"Rebecca Woolis has produced a handbook that is both practical and accessible, eminently useful for anyone who has a family member with a serious mental illness" — E. Fuller Torrey, M.D., author of Surviving Schizophrenia


This book is an outstanding overview for extended family members and others involved in the care/support of a person who has bipolar disorder aka manic depression. Has proven very helpful in our situation. — Anonymous reader
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Major Psychiatric Disorders

Coming to terms with the experience, symptoms and diagnosis of a major psychiatric disorder is a difficult process. It takes time, usually longer than most people would prefer.Each person goes through this process in different ways and at different paces. It often entails many ups and downs along the way. Most people experience myriad of feelings including shock, disbelief, pain, sadness, anger, fear, anxiety, depression and confusion. This is true whether it is you or a loved one who has the illness.  I believe that it takes people who have a major psychiatric disorder and their families/support network enormous strength, courage, and perseverance to continue on this journey. Everyone involved needs support, education, consultation, and sometimes on-going therapy as well. I have been offering all of these services for over 30 years to people recovering from psychiatric disorder, their friends, family and providers. I have directed or been clinical supervisor in a variety of types of community mental health programs including residential treatment, supported housing, case management, day treatment and have begun two family support programs. Currently, in addition to my private practice I am the Program Director of the Berkeley Creative Living Center, a clubhouse model day treatment program for people recovering from psychiatric disorders. To see more about this program go to: www.bonitahouse.org.

When Someone You Love Has a Mental llness:
A Handbook for Family, Friends and Caregivers 
. . . was first published in 1992.  I revised and expanded it in 2003 to include more current information especially related to recovery from mental illness and co-occurring substance use disorders.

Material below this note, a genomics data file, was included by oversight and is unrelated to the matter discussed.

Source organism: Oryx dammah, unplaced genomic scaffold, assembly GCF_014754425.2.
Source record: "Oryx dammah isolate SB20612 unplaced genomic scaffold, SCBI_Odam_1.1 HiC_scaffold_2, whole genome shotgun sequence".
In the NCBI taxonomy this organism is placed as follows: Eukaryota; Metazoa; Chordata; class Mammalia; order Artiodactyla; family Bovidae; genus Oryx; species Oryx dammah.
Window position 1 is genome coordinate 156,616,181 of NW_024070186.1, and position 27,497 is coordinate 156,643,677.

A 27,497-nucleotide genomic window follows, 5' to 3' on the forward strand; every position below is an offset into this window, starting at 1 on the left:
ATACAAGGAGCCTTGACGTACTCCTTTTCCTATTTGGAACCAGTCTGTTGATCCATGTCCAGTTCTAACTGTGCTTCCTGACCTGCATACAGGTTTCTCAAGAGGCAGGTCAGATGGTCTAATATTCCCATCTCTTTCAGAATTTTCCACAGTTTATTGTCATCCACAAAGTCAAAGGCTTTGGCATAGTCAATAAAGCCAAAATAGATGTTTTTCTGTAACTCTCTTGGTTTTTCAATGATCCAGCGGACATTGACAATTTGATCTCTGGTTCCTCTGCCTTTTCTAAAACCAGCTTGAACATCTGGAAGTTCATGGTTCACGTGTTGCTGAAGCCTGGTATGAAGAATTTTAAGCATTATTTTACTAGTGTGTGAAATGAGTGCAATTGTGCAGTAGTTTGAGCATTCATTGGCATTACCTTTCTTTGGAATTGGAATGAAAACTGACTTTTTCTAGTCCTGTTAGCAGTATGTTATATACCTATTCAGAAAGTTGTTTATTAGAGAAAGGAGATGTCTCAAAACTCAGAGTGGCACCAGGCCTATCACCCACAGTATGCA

I see psychotherapy as a journey we decide to embark upon together in the context of a compassionate, supportive, relationship. We explore areas  of your life that you feel are not working for you as well as you would like. I believe you need to be an active participant in deciding what areas you would like to work on and whether long term or short term work is right  for you at this time in your life. I have many years of experience and expertise to offer. I too am an active participant in the process, respectfully curious, asking probing questions, offering insights and understandings with compassion and at times humor. With some I work more cognitively, with others more psycho-dynamically. With some I offer short term, specific focused work on current issues. With others longer term work that includes exploring past experiences that continue to impact you today.

My goal is to provide a safe, supportive environment in which you feel comfortable exploring your inner thoughts, feelings and experiences. Your concerns, our relationship, your dreams and observations all provide opportunities for us to learn together and to understand what makes you tick, what brings you the greatest joy and satisfaction and how to overcome the internal and external obstacles standing in the way of having the life you want for yourself.

I believe that most of us fundamentally want to have a life that feels well worth living. One in which we feel some joy and passion. This usually includes feeling in good connection with one's self, with others, with something larger than our self and involvement with satisfying work or activity. I see therapy as a place to help you realize these as fully as possible.

I work with individuals and couples struggling with:

● Anxiety        ● Depression     ● Grief and Loss
● Relationship Problems    ● Stress     ● Trauma



Diversity is about accepting, respecting and being open to learning about our differences.

Unfortunately our country and culture tends not to do well with differences be they of sexual orientation, gender identification, race, ethnicity, functional ability, etc.

Having long worked with people with psychiatric disabilities and many lesbians both individually and in couples, I know that those who do not fit traditional societal norms can become marginalized and feel diminished. The stigma, discrimination, and prejudice that people face, adds a layer of problems that can be as difficult to deal with as the limitations any disability may bring. Though this may not be the focus of treatment I think it important to acknowledge the impact that these differences have on you and your loved ones. 


Rebecca Woolis, MFT
925 The Alameda
Berkeley, CA 94707
Phone: (510)525-3153